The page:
1 | Baldy Mountain Landscape Resiliency and Habitat Improvement…

Baldy Mountain Landscape Resiliency and Habitat Improvement Project

Ouray County, Colorado

The Grand Mesa, Uncompahgre and Gunnison National Forests’ Ouray Ranger District, the Bureau of Land Management Uncompahgre Field Office, and partners are collaborating on the Baldy Mountain Landscape Resiliency and Habitat Improvement project in Ouray County.

The goal of the Baldy Mountain Project is to restore the resiliency of the landscape for multiple species and the protection of wildland-urban interface. The exclusion of fire from the Baldy Project area has caused the unnatural buildup of fuels including dense shrubs and trees, reducing habitat effectiveness for multiple species and increasing the chance of high-severity fire.

“This project allows us to conduct much-needed treatment in dead, dying, and overgrown stands at a more landscape scale, including areas within the wildland urban interface,” said Ouray District Ranger, Dana Gardunio. “This will enhance forest health and wildlife habitat as well as maintain fuel breaks important for public and firefighter safety.”
The Bureau of Land Management Field Manager for the Uncompahgre Field Office, Suzanne Copping shared that, "the Baldy Mountain project has fostered collaboration across jurisdictional boundaries, enabling us to leverage staff expertise and financial resources with other agencies and private landowners to reduce hazardous fuel loads, support landscape resilience and improve public safety."

Project Work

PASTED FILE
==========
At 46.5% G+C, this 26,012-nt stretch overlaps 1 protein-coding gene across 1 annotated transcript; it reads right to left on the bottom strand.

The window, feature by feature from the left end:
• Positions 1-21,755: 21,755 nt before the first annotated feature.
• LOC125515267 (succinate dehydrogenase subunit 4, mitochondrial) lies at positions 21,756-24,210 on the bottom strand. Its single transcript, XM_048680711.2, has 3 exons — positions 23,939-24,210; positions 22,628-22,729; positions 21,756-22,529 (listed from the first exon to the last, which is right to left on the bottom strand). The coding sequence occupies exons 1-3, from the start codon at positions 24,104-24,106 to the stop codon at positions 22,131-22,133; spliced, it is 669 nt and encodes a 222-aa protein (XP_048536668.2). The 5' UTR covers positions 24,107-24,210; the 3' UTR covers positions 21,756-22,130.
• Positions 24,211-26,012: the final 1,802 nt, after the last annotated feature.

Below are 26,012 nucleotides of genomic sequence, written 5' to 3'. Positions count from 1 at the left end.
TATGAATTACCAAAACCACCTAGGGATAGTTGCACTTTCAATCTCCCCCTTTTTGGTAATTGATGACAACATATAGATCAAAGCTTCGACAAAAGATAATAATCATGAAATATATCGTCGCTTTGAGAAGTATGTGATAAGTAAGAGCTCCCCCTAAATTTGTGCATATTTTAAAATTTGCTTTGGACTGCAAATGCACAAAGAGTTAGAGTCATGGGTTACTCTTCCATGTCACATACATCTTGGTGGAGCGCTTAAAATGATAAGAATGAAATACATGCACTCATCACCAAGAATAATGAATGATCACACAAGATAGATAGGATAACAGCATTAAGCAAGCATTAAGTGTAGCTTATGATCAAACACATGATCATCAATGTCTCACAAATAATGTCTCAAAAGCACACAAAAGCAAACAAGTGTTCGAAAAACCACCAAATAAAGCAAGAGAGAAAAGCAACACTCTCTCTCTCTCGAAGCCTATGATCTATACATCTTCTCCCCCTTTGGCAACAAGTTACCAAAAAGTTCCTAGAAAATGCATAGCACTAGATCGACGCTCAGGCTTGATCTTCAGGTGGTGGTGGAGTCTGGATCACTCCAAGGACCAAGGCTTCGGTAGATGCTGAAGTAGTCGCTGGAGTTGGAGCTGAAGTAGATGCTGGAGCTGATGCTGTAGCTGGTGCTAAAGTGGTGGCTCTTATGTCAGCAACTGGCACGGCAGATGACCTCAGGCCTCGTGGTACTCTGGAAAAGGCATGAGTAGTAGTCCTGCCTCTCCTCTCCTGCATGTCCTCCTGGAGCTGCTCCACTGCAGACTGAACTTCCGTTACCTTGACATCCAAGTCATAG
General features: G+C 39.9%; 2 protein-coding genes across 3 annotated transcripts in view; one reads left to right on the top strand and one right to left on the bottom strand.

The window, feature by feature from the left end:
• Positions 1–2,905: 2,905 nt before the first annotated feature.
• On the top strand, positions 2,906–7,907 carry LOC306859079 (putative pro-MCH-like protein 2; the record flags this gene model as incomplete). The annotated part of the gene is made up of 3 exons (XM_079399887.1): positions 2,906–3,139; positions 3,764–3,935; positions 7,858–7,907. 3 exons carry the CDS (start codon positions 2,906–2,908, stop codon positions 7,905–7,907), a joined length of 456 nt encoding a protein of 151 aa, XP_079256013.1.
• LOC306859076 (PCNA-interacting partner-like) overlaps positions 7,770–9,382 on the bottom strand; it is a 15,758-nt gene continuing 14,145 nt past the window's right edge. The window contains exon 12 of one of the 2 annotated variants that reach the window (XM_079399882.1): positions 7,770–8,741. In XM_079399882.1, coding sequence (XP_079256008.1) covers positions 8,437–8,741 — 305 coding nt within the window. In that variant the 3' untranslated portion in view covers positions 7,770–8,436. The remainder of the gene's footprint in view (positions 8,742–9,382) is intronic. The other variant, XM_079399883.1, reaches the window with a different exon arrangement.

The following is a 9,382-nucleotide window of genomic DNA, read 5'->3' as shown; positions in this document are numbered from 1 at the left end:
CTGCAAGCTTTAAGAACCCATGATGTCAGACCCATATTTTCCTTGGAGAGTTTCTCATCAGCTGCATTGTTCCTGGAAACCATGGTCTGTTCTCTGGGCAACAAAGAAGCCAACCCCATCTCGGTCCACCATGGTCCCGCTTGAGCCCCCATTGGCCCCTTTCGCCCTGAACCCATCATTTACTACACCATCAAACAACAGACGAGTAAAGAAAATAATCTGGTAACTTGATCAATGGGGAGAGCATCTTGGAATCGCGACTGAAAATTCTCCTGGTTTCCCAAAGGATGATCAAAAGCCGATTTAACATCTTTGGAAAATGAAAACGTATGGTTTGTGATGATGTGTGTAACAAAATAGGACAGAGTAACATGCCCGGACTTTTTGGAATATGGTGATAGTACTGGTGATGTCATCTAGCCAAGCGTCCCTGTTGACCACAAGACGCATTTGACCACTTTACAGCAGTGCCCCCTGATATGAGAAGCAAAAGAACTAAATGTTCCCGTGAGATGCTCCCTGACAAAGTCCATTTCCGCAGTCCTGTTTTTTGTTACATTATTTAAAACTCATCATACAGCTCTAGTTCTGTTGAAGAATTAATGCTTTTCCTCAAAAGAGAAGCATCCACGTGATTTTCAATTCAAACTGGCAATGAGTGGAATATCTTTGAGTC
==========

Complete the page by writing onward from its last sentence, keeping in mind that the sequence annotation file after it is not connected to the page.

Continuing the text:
Initial project activities will include mechanical and hand-crew treatments of brush and trees, which will be followed by prescribed burning. Some acres will see more than one treatment. This means there is an anticipated 4,368-acre footprint within the 6,104-acre project area. Implementation will span across agency and private lands and is anticipated to take up to 5 years to complete.

Implementation is scheduled to begin summer of 2023 on the north end of the project area with mechanical and hand crew treatments. Treatments will improve big game habitat and prepare the area for future prescribed burning. The focus will shift to the improvement of bighorn sheep habitat and fuel reductions in the wildland-urban interface as treatments shift to the south end. The earliest any prescribed burning would occur in 2024.


The project has been closely coordinated with the GMUG National Forests, the BLM, Mullin’s Ranch, Colorado Parks and Wildlife, Ouray County, Colorado State Forest Service, West Region Fire Council, and private landowners.

The project is being supported by Rocky Mountain Elk Foundation, the National Fish and Wildlife Foundation, and Colorado Parks and Wildlife Habitat Partnership Program. Ouray County Commissioners have given their support for the project and its alignment with the Community Wildfire Protection Plan.

The National Forest Foundation is a key coordination partner for the project. We will work closely with the partners to fundraise and build capacity for implementation and expand collaboration and communication with partners, landowners, and community members that will support mutual goals of shared stewardship.

These partnerships allow the agencies and the public to consider the whole landscape from multiple perspectives and not limit activities to jurisdictional boundaries.

More Information

More information is available on the project's Facebook page HERE and the InciWeb website HERE.

If you are interested in learning more about this project contact Maddie Rehn, Rocky Mountain Regional Manager with the National Forest Foundation, or Luke Holguin, Zoned Wildlife Biologist with the Norwood and Ouray Ranger Districts of the GMUG National Forest.


Maddie Rehn, at 970.222.3709 or [email protected]

Luke Holguin, at 970.327.4261 or [email protected]